We drove to Pilsbury, of course.  There is a Pilsbury Castle, a historical site with plans to refurbish, although there isn't really much to see.   It was a Norman fortification, not really a "castle" so much as a mostly wooden fort with very simple dwellings surrounding it along the river.  It would have mostly been occupied by Norman soldiers  garrisoned in this outpost when the Normans were fighting the Saxons.  To get to Pilsbury one has to drive along some small, winding roads, which involve opening and closing 4 or 5 gates, which are erected to keep cattle and sheep from wandering into areas they should not go.   I also learned that there are ruins in the area that indicate their might have been a monastery, or simple monastic community, in Pilsbury in medieval times as well, hence, the term "grange", which meant a rural area associated with  or overseen by a church.

Finally we found ourselves at the last gate, and came  upon what was collectively called "Pilsbury Grange".  We  were just in time to meet the land agent for a family that lives in London and rents out Pilsbury Lodge to visitors who come for walking tours in the "Peaks", as well as  some excellent trout fishing  in the river. It is a lovely site, with a deeply peaceful feel to it.   One of three houses or manors that may have first been constructed in medieval times, and were renovated continuously to the present time, are occupied.  The land agent  kindly showed us around the large three story house that was unoccupied unless rented for holidays, or occupied by the family living in London.  It is a three storied impressive manor which features massive  ancient beams and a number of small  bedrooms.  I couldn't help but fantasize a group meeting there for a retreat, enjoying the river, the garden, the fireplaces and the apple orchard.
Interior of one of houses in Pilsbury

The following day we visited again, this time. coincidentally,  with a  friend of my friend (they do bell ringing together!) and her husband who lived in the other house next to the Lodge.  This ancient dwelling has been extensively renovated by this couple, who have lived there for some 20 years and truly love this peaceful, isolated rural site along the Dove.  When he heard me speak,  he told me that, hearing my American accent, he figured another Pillsbury had turned up.  It seems that  he has had a number of such visitors over the years, and he even provided a collection of articles and photos which other Pillsbury visitors provided him with in gratitude for his hospitality since 1989.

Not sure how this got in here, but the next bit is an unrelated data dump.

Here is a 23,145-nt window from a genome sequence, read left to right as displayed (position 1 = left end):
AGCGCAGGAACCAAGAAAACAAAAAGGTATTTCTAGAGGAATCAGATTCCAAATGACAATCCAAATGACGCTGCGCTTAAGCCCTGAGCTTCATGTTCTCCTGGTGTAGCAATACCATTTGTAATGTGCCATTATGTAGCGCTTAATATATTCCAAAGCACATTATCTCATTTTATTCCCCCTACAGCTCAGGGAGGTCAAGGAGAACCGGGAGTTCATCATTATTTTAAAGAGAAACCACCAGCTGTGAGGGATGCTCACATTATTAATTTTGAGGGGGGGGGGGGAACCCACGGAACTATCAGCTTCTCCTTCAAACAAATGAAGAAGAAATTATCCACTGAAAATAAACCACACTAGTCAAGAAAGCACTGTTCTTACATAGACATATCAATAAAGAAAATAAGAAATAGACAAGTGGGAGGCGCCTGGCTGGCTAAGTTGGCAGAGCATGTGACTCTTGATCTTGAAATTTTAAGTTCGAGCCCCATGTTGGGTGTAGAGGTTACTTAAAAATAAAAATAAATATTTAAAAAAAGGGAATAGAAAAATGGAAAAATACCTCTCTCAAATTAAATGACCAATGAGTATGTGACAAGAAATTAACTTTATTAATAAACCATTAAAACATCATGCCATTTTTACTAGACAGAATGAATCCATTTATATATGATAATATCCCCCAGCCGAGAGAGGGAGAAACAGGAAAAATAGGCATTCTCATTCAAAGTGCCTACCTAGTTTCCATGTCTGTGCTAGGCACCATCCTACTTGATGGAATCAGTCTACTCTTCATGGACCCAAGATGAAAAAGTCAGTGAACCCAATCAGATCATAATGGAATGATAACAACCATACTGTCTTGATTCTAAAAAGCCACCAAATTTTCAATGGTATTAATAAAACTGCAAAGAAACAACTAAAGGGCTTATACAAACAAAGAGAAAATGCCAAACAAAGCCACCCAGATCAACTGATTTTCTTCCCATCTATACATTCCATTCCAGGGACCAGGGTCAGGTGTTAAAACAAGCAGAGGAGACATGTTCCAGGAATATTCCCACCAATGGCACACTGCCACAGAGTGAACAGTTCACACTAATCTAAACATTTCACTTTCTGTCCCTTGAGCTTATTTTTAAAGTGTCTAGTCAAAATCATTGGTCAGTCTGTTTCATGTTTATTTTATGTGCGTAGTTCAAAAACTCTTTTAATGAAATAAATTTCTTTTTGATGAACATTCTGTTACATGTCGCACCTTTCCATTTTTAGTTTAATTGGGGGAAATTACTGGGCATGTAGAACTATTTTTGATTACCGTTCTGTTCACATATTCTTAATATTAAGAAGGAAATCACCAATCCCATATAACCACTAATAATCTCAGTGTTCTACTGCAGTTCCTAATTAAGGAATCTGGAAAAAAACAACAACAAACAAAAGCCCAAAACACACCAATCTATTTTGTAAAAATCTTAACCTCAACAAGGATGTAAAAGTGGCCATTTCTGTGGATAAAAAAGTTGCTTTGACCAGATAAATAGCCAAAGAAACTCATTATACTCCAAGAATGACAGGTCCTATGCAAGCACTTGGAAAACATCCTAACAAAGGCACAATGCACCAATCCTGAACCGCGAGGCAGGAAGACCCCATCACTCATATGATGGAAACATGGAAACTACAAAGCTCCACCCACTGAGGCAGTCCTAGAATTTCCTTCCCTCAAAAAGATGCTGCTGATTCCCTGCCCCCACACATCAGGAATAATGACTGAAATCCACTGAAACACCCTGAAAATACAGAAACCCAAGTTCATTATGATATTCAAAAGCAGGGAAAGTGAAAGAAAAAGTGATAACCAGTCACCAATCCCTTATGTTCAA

It seems that the Pillsburys have a homing instinct.

Grate over well in Pilsbury Grange

I don't know what to say about all of's quite Circular and synchronistic, and I somehow feel that a deeper honoring and connection has happened that I will understand better in the future.  I do note, by the way, that many of my photos have strange white spots in them.............I am of a romantic nature, and like to think it is a "thumbprint" of the ancestors, saying "hello" as yet another of their fortunate, and grateful, descendants turns up.

ps:  I received an email from my friend in Darbyshire;  she has a friend living in her village, an American named Deborah from Newbury, Massachusetts and also Boston.  She was apparently so interested in my adventure that she looked up her own geneology tree, and learned that one of her ancestors had married a Mathias Pillsbury (her own name is not Pillsbury).  Pretty amazing!

Pilsbury Grange

View from house and apple tree towards valley and river in November

View from walled garden area


Elizabeth Fuller said...

Lauren, this is all astonishing and satisfying. I look forward to the next. -- Love from Elizabeth

Elizabeth Fuller said...

Lauren, this is spectaular. I look forward to the next! -- Love from Elizabeth

Trish MacGregor said...

Wow! What an awesome series of synchros! It sure sounds like your ancestors were beckoning, Lauren.

Unknown said...

I am enjoying reading about your trip so much! Synchronicity takes us where we need to go.

The Muse In Willits said...

How healing to experience this connection with a part of yourself. The photography is beautiful and I really treasure the adventures you share so generously with us.

Unknown said...

Lauren - I love following your travels and thoughts. Thanks so much. Luigi

kathyk said...

wonderful tale of reconnection and synchronicity--thank you Lauren!

Sisa Sternback said...

Sisa from Butterton,England at 12:15 am, 15 January 2021
It was so lovely to have you here and to be part of your journey. Wonderful also to reconnect as we have over the 50+ years that you have been somewhere in my life. We always reconnect so seamlessly and I am so grateful to you for so many things.
This post is amazing and Gordon and I have both enjoyed reading it and I am proud to have been a part of it. I look forward to our next face to face some time after the madness of 2020 is behind us. Love, Sisa